Sometimes it is bang in the middle of a tough fight that a politician discovers his direction and design his discourse. The evidence of Congress vice-president Rahul Gandhi raising the ruling BJPs heckles in Gujrat came when it drafted Amit Shah, Smriti Irani and Yogi Adityanath to speak of the neglect of the Amethi just when he was drawing cheers and whistling at his jibes on the Narendra Modi government.
It is not just about Rahul drawing crowds that has pushed a panic reaction in the BJP. Of course, that itself is a news, given that this is happening in Narendra Modi prized state carefully nurtured over 22 years. But its also because he is hitting at the very vitals of the prime minister’s decision and policies, and in the process, delineating and fine-tuning the Congress party’s long-term direction towards a welfare state with shades of Nehruvian socialism. And he is finding a connect, that too in Gujrat.
It is again not just a reaction to what Modi is doing, he also expands on his theory in his various interactions with students, youth, farmers, women, attached to milk cooperatives health ASHA workers.
This is beside Rahul’s own take on free speech and democratic values. Criticising the RSS for its patriarchal “attitude of keeping women quiet”, he said at an interaction with youngsters in Vadodara city, known for its vibrant academics value, “I am too much on the other side, personally. All kinds of criticism should be allowed and welcome, even if it is unpleasant and has mistakes. I don’t believe in suppressing anyone.” He said he was for a free flow of all opinions, even if it was the harshest.
Albeit, while making this point, Rahul went overboard and asked the crowd if they had seen women wearing shorts going to RSS shakhas and may have given away an issue to the BJP on a platter. He took a moral democratic high to say high to say, again at another interaction in Vadodara, that the BJP might speak of a Congress-free India but he would never say something like that about BJP since both the political parties are ideologies born in the same country and that this had nothing to do with him fighting the BJP politically.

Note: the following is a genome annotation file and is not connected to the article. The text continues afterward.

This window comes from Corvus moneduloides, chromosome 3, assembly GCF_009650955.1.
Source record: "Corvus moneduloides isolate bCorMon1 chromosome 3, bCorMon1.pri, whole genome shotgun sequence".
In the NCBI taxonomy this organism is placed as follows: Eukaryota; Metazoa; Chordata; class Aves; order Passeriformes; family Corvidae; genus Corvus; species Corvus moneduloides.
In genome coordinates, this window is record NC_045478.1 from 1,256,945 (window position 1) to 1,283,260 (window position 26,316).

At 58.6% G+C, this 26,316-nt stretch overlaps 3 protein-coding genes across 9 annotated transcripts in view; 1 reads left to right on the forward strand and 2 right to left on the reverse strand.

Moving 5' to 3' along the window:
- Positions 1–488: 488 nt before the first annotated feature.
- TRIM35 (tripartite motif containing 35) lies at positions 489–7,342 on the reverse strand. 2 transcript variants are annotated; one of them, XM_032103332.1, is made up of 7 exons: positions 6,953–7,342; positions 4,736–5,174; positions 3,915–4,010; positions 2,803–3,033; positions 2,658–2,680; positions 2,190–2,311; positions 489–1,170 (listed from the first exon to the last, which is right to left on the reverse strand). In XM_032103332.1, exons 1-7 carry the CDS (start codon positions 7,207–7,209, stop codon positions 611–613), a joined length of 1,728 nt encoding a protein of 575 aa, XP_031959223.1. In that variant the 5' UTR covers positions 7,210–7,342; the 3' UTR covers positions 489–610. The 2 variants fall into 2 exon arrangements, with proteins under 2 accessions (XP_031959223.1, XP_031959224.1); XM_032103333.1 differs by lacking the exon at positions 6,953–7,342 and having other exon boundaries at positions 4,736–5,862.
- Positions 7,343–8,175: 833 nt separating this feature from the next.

The direction that Rahul seems to be discovering for the future was evident from his views against privatization in the crucial education and health sectors, which according to him, was the responsibility of the state.
He was surprised that there was capitation fee in Gujrat when a homeopathy student said he paid Rs 4 Lakh as “off the record donation” beside his regular fees of an equal amount in a self-financed private college. Rahul had a similar experience both in upmarket Vadodara city and the tribal Chhota Udaipur region on self-financed private colleges.
At both places, he asked if they got jobs after spending on capitalisation fees and the reply was in the negative.
“Not just in Gujrat. This is happening everywhere, privatization of education,” making it tough for the poor to avail. Rahul pointed out that after paying huge fees, there aren’t adequate jobs. He made a candid admission here that the performance of the UPA was much better than the present government on the job front, but was still not adequate and needed to be much better. Rahul has similar views on the health sector, where Gujrat has adopted a public-private-partnership for the upgrade of the government hospitals.
The first such medical college attached to a government hospital in Palanpur in North Gujrat has been handed over to a public trust where Gujrat Health Minister Shankar Chaudhary is the main trustee. The Aam Aadmi Party has raised this issue with all documents. There are five more such medical colleges in the pipeline.
Rahul also clubbed this issue with the Gujrat government’s policy, which was introduced by Narendra Modi when he was chief minister, outsourced many government jobs including that of teachers, Anganwadi and ASHA workers. Rahul said the Congress party would reverse all this when it comes to power.
On employment generation and overall sense of prosperity, Rahul said Gujrat could show the way forward to the country but not by the oft-touted Gujrat model of pampering a handful of 5 to 10 industrialist”, but by recognizing the strength of the state’s small and medium businesses, including SMEs.
He said, “it is the small and medium businesses which can generate employment” and bring about prosperity. “I am not saying the large industry should be completely ignored, but it can’t be ceded the complete space as is happening in the name of Gujrat Model,” Rahul said, promising that all this would change under a congress rule.
“Our Gujrat model is the old model of Amul, of Gandhiji and of Sardar,” he said, speaking to women of milk cooperatives and various other places. “We will listen to your Mann Ki Baat and not impose on you,” he repeated at several places.
The congress president-in-walking indeed gave good indications of what is in the mind.